They are corporate America’s latest dirty secret. Hours upon hours of precious time and productivity are absorbed and squandered because of them. Brilliant minds and talented individuals are forced out of promising professional futures as a result of their prevalence. Not only that, but they are often the most powerful men and women within an organization. They are the office sociopaths. Chances are, you deal with one on a daily basis. You may even be the one lurking within your company.

An office sociopath is defined as a person of power without a conscience. They lack empathy and the ability to work well with others. Most of them are good observers, able to suss out and prey upon the perceived weaknesses of their co-workers. In an office or corporate setting, they are the men or women who rise to power quickly by developing relationships with superiors, using charm and deception to get what they want.

When Danelle began her job as a writer for a political blog, she was intrigued by Martin, the young man who had been hired to work alongside her in a similar role. They had both graduated from the Ivy League – she from Princeton and he from Harvard. They were instructed by their boss to get to know each other, since their roles overlapped.

“I thought he was pretty nice at first – a bit competitive – but nice,” she says. “Then I got to know him.”

Before long, Danelle found herself being kept out of the loop at meetings. Martin would neglect to pass along pertinent information to her about their daily tasks. Even the workload that she shared with her teammate soon shifted: She found herself being assigned the administrative tasks while Martin was given most of the coveted creative assignments. At first, Danelle assumed that her worries were mere insecurities until the day came when Martin was promoted to the role of her supervisor.

“One of the editors wasn’t happy there and left for a job at The Times. [Martin] got the promotion. It didn’t take long before he started throwing me under the bus for everything. He’d blame missed deadlines on me. He would conveniently forget to clue me in on meetings. This one time, he even lied to our boss and said that I knocked him down without saying I was sorry, and he believed him,” she recalls.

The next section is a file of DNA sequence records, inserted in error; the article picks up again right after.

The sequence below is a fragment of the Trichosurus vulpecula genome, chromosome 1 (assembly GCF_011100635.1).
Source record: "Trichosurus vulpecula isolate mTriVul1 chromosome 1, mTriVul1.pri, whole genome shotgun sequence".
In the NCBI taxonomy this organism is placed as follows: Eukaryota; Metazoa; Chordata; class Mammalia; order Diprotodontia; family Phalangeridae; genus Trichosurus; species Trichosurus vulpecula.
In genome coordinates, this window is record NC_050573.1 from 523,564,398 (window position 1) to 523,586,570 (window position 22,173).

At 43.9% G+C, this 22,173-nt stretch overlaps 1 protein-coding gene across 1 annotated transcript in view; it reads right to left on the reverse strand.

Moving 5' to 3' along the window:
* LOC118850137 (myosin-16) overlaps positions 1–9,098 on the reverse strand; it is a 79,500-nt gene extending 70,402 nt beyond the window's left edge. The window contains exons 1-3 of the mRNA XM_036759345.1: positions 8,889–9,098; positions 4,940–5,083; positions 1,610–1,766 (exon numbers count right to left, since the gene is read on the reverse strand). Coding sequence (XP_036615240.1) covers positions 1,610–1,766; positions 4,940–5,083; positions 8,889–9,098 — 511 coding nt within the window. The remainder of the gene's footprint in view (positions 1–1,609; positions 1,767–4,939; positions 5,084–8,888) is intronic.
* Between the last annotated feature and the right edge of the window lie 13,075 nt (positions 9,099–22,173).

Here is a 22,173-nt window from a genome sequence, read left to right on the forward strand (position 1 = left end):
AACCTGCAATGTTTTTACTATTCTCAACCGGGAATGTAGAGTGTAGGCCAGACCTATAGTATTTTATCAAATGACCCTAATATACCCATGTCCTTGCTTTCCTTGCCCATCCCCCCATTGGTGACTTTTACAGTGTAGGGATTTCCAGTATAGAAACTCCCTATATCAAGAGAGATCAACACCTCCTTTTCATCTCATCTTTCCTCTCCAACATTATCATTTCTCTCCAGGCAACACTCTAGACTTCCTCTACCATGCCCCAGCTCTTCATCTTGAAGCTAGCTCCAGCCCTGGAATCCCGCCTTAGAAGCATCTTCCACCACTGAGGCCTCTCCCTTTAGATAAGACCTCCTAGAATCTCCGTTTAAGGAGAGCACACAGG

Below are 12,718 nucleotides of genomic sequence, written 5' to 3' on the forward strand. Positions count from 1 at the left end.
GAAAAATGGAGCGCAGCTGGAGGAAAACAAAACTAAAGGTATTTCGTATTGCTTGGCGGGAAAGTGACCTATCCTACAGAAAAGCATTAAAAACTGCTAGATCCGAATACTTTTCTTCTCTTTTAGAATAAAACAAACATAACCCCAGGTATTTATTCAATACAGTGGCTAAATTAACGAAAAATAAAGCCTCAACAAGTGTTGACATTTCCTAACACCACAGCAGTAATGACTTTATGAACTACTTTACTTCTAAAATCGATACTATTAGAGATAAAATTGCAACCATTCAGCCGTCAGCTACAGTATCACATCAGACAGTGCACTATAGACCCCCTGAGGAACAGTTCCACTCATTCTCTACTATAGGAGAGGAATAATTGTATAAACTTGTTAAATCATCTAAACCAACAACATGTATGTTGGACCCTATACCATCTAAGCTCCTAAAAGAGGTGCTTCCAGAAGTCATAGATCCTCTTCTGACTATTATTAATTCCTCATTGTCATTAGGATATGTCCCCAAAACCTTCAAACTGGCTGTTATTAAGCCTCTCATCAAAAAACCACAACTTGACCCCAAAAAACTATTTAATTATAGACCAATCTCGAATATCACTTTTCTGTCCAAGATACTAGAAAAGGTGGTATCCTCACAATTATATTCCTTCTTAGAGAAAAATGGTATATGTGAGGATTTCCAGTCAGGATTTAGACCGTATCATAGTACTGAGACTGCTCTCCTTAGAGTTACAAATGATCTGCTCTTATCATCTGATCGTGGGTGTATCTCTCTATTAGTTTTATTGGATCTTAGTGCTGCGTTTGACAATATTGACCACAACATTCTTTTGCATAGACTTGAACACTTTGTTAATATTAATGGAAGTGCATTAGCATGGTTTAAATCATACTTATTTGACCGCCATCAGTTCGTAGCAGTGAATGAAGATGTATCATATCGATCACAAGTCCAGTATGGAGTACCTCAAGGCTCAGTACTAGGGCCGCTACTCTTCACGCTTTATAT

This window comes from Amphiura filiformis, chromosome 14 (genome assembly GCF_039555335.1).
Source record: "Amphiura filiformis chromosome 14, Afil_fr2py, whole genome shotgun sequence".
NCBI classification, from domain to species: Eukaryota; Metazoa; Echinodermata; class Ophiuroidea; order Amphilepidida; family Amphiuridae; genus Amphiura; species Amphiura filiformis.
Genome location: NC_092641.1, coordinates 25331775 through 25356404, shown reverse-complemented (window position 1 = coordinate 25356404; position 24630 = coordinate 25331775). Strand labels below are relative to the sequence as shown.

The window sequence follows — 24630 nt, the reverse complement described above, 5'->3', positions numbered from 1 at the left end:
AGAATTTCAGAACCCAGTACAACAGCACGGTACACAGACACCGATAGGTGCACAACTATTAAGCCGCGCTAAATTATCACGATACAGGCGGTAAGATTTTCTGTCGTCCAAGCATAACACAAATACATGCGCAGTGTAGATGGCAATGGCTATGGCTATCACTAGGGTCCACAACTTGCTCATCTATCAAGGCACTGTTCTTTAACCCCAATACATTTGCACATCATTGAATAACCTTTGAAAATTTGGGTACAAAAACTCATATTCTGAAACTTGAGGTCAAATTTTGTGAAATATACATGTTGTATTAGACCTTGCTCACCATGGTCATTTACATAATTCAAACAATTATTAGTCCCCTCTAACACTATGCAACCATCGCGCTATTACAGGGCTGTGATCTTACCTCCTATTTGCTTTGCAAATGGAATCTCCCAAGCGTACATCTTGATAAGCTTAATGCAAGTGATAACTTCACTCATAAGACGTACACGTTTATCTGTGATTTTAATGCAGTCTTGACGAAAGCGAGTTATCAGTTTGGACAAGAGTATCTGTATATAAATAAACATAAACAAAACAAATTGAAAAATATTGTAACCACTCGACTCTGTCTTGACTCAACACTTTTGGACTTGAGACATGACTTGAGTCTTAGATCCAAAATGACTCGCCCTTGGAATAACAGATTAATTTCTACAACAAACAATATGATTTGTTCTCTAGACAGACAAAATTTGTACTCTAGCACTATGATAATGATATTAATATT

So Danelle kicked her talents into overdrive. She fought for tougher assignments at the publication, but Martin managed to always get himself paired with her, eventually taking credit for her hard work and passing it off as his own. Danelle’s father encouraged her to talk to their superiors about the situation, but she saw the writing on the wall.

“I got tired of it, so I quit,” she says. “I’ve worked around versions of that guy my whole life. It wasn’t worth it.”

Researchers believe that many managers within the business world are textbook sociopaths. Reality television provides a powerful social anthropological view into this issue on MTV’s hit show “The City.” Classic characteristics of the office sociopath unfold each week in the relationship between socialite Olivia Palermo and her Elle Magazine teammate Erin Kaplan.

When Palermo failed to deliver on the job, it was Kaplan who went behind her back and lobbied to replace her with British fashionista Louise Roe. Both Kaplan and Palermo exhibit traits of the aggressor and victim, creating a toxic work environment for those working with them.

“The worst thing about these people is that they polarize a work space, so you never know who to trust,” says Matt Clay.

The 29-year-old psychology student is currently writing his dissertation on the phenomenon and hopes to have it published upon completion.

“They turn the office into one of those childhood situations where one little kid hits the other; both go running to mommy, and mommy is forced to choose sides. Depending on who gets scolded determines the power shift. In most cases, it’s the kid who is most convincing and likable – not the one who was victimized – that wins.”

Clay advises that there’s little to be done to protect oneself from the dynamic.

“Staying and fighting rarely works. Unless you thrive on the stress, sometimes it’s best to just move on,” he says.